Which One Should You Buy? My Opinion
The Behringer Wing and the Midas M32 are undoubtedly great mixing consoles. Therefore, it will not be surprising if you find it difficult to choose between the two.
Even though the same parent company basically manufactures the Behringer Wing and Midas M32, I believe the Midas M32 mixing console is by a large mile better than the Behringer X32 mixing console.
Therefore, when faced with choosing between the two, I will definitely go in for the Midas M32.
My primary reason for going with the Midas M32 is the fully integrated 32 input channels it comes with. Its 32 input channels that come with top of the word premium Midas preamps are more than the 8 Midas preamps found in the Behringer Wing.
What this means is, with the Midas M32 mixing console, you are assured of a great mix, premium sound, and a lot more input channels where you can connect microphone inputs without spending money on acquiring external mixing consoles and snakes for expansion.
Therefore, with the Midas M32, you can enjoy the full capacity of the board without any additional purchases.
Furthermore, the Midas M32 has been in the market for over 8 years. Thus, it has undergone many firmware updates, ultimately improving it significantly.
The fact that it has been used in many concerts and tours instills confidence and assurance in the quality and durability of the Midas M32. Thus, I am positive that the Midas M32 console I purchase will develop little to no issues at any point.
On the other hand, the Behringer WING is relatively new to the market. With every new product and gadget, there is the tendency for bugs and other issues to pop up in its early years. It may take time for these bugs that pop up to be fixed as well.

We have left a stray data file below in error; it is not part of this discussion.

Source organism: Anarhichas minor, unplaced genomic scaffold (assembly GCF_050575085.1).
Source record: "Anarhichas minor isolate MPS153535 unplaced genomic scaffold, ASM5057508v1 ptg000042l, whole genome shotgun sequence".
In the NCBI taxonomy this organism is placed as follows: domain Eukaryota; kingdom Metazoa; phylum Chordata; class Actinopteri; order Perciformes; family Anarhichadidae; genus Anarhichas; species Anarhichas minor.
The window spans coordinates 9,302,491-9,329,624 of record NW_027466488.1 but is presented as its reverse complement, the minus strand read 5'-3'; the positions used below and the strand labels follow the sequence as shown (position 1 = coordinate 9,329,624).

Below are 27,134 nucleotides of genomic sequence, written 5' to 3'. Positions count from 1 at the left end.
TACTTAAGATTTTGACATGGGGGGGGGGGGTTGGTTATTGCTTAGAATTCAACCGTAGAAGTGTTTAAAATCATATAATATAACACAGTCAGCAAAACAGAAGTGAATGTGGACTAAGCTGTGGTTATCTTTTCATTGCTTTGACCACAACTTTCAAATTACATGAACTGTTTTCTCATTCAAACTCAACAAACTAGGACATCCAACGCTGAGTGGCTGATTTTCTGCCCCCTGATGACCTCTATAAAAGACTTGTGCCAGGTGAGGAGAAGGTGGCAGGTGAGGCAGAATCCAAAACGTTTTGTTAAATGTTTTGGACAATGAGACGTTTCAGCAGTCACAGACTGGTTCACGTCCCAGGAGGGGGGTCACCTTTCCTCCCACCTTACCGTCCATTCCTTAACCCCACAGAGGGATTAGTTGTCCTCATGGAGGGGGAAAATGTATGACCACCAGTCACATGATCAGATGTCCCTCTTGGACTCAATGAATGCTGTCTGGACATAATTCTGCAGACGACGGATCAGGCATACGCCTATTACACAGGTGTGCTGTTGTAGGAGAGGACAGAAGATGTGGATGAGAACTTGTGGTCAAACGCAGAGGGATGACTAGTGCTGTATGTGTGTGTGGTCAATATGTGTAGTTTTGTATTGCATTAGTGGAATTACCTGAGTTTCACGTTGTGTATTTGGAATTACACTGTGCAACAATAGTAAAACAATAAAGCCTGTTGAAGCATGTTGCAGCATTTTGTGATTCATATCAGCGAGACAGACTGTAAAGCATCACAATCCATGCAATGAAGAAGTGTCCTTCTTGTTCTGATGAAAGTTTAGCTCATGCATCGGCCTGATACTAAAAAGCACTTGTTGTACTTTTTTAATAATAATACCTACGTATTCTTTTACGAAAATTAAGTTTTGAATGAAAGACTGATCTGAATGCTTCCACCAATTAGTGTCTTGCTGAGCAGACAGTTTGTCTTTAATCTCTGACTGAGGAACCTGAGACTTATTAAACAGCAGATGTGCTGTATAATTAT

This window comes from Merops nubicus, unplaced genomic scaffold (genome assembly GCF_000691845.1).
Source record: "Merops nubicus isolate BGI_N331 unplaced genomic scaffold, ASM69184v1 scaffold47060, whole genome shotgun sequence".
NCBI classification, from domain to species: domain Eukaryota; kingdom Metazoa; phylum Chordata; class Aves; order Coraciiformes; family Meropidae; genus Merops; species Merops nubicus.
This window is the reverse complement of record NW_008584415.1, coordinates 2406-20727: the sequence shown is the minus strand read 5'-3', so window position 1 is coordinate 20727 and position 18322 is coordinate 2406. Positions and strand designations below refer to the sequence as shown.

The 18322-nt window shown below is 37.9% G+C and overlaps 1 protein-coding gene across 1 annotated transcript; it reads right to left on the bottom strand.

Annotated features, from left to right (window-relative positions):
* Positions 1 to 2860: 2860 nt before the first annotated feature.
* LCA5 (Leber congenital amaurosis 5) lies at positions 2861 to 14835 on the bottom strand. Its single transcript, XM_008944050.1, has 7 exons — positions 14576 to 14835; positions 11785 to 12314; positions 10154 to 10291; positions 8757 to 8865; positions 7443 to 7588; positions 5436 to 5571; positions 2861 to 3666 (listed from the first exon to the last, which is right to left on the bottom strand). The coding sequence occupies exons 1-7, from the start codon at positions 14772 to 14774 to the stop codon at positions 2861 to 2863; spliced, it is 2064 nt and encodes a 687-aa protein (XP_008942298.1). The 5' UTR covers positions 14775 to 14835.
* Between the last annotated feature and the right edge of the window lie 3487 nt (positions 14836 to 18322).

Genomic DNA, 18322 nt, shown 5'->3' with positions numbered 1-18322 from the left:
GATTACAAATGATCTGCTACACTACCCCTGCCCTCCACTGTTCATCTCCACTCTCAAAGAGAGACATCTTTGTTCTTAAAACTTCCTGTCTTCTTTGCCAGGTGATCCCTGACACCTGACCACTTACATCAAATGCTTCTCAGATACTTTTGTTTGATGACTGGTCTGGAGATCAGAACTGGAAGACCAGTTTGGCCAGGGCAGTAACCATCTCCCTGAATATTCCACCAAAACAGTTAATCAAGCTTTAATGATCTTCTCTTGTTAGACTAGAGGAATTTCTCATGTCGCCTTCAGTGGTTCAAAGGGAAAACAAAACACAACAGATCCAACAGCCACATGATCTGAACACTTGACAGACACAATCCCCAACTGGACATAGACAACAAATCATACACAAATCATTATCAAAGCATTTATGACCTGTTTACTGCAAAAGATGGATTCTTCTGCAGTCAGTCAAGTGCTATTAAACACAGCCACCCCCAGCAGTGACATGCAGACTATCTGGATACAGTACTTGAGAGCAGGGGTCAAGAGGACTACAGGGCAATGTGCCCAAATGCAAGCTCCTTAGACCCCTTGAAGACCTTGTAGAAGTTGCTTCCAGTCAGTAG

Moreover, the Midas M32 mixing console has a simple design and optimized workflow with durable motorized faders and tactile controls. Its dedicated built-in physical knobs and buttons basically aid you to work and effect changes faster.
With the Midas M32, you do not need to first select each parameter or channel before using the universally shared button and knobs to tweak your settings. Thus, the Midas M32 enables its users to work faster.
Finally, the classic yet ultramodern design and outlook of the Midas M32 make it a true work of art. This is unlike the Behringer WING, which spots a vintage look.
Thus, if you are big on aesthetics and appearance, you would definitely love the Midas M32. One thing I failed to mention earlier is that designers of the Bentley vehicle designed this outlook design of the Midas M32.
Let’s not forget that the Midas M32, like every other Midas mixing console, has set the bar high regarding sound quality. It is a medium format mixing console that delivers excellent performance.
All these make the Midas M32 an excellent fit for your recording and broadcasting applications and Live sound applications.
Although I’ll personally go for the Midas M32 over the Behringer, I need to acknowledge that the Behringer WING is better in some situations than the Midas M32.
For instance, if you work with more stereo inputs such as keyboards, backing tracks, and more, the Behringer WING is a better option.
And also, if you need more input channels for your audio setup, then the 48 inputs on the Behringer WING give you more inputs to work with, making it a better option in that regard.
The Behringer Wing and Midas M32 digital mixing consoles are among the best in their category. They are amazing mid to high-entry digital mixing consoles that produce great mixes and high-quality recordings.
I hope this article helped you make an informed decision on which digital mixer to go for. If you found this helpful or at least informative, do well to share this with someone who may need it.